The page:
Battle Royale vs. The Hunger Games
With the release of the fourth and final film in The Hunger Games series currently in theaters, the film adaptations of the much loved book trilogy have reached their conclusion. Whether the same can be said for the discussions comparing The Hunger Games and the previously-released Japanese film adaptation of Battle Royale remains to be seen.
As with the first three films based on The Hunger Games series, which are still being shown on cable TV, Mockingjay Part 2 is unsurprisingly a box office success, raking in over $1 million in its opening weekend. While the Japanese film adaptation of Battle Royale was once slotted for an American remake, the project was put on hold following the release of the The Hunger Games novel series as it would have been overshadowed and seen as a duplicate on Suzanne Collins’ work. Had the American version come into existence soon after the film was released in Japan in 2000, it may well have made a list of best American remakes.
On the surface, the basic premise of each film is the same, that of kids being forced to kill other kids by an evil government regime. In each case, there is one main adult authority figure dictating the scenario, a specific and limited setting, and at least one main member of the group of kids who questions the authority and the moral code of those with the power to force him or her to kill.
In Battle Royale, the main figure (who is the representation of the film’s whole corrupt government) is a teacher who presents the rules of engagement and is found to have personal issues with kids in general – his own offspring in particular. This lends an air of the “games” being more personal for him than for the main figure of President Snow in The Hunger Games, whose only interest is in maintaining power. For Snow, the games in which children kill each other is only seen as a highly effective means of keeping the masses as downtrodden as possible, in addition to it being a means of entertainment for the elite.
The initial setting of Battle Royale is that of an alternate timeline of near-present Japan in a militaristic police state, while The Hunger Games is set in a future, post-apocalyptic North America known as Panem. The settings for the games in each are more similar, with the main difference being that the Battle Royale battles are usually on an evacuated Japanese island, while those in The Hunger Games vary from year to year and are completely manmade and artificial.
The main characters, although of opposite genders, are also similar in their background of self-sufficiency at a young age and in independently forming and following their own moral code. Rigid morals are more apparent in the figure of Katniss Everdeen, who only resists authority in order to survive and to help those she cares about survive. By contrast, Shuya Nanahara is seen as one of the growing group of juvenile delinquents that the games in Battle Royale are meant to try to control because of his interest in rock music, which is banned in this futuristic Japan. The latter’s moral code initially seems more determined by personal needs and wants but change as he learns more about the games and the government that controls him.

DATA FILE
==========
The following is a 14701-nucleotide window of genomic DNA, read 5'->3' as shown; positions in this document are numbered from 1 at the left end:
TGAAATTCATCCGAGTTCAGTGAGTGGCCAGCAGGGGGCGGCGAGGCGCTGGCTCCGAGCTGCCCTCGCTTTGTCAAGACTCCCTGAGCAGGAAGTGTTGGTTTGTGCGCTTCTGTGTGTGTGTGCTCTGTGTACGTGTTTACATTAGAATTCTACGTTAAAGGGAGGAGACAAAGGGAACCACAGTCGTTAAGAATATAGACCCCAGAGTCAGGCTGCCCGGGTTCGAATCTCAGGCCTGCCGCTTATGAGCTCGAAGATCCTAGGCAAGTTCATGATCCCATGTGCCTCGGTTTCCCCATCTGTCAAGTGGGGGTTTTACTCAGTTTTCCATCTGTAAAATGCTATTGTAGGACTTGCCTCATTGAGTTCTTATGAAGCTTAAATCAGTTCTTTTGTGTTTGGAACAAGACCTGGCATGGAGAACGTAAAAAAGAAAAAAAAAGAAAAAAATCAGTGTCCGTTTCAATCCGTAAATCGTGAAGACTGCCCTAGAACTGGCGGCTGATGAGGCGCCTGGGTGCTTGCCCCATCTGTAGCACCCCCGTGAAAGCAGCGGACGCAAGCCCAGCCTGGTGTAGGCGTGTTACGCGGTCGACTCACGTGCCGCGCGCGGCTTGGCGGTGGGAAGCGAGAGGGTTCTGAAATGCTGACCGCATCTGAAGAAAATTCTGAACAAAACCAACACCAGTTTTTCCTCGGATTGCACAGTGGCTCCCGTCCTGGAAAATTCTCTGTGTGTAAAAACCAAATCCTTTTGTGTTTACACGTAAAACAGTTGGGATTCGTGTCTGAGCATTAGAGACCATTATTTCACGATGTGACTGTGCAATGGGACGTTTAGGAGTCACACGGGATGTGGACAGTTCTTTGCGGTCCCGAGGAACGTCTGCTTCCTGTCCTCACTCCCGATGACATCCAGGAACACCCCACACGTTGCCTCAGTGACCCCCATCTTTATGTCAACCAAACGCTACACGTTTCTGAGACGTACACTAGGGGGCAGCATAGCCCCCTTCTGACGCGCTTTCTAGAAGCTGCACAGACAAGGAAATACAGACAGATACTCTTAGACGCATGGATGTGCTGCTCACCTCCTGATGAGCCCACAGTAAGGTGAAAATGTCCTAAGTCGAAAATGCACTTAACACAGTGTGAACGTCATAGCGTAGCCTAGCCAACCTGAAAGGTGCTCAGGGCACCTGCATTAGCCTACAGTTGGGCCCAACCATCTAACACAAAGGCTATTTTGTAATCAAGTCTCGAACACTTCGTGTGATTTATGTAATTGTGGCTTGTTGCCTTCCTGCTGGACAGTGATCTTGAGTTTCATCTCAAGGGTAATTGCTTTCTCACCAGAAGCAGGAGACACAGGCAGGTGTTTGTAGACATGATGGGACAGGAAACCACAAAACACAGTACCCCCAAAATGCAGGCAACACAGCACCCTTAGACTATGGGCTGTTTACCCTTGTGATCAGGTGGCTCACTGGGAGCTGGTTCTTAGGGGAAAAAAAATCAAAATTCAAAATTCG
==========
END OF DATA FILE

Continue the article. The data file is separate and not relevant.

In addition, while both stories use the games as a means of terrorizing and thus controlling a general population, the reasons are slightly different for each. In Battle Royale, government experiments are used to supposedly control and quell out of control youth violence and delinquency. In The Hunger Games, the annual tournament is purely an ongoing punishment for a past rebellion and reminder of the power held in the capital.
While each set of contestants is chosen randomly, the children in Battle Royale are chosen as a class group, providing a much more personal note to the violence as they already know each other well going into the killing game. This makes the film’s commentary on morality and mortality more obvious than that of The Hunger Games. Tributes in The Hunger Games, two from each of the twelve districts, are strangers with the possible exception of the two from the same district. This detail of killing those once considered friends in the former, coupled with the much more graphic violence portrayed, led Battle Royale to be considered one of the top Japanese horror films in some circles.
Regardless of which is preferred or personal opinion of whether one copied the other, both films have their merits and places in the current surge of popularity in young adult dystopian fiction. At the same time, neither can claim total sovereignty over theme, as it could be argued that either or both contain elements found in numerous other works of dystopian fiction. This is a fact understood and accepted by those in film-making who believe there are no more original ideas to discover, only new ways of looking at and presenting them.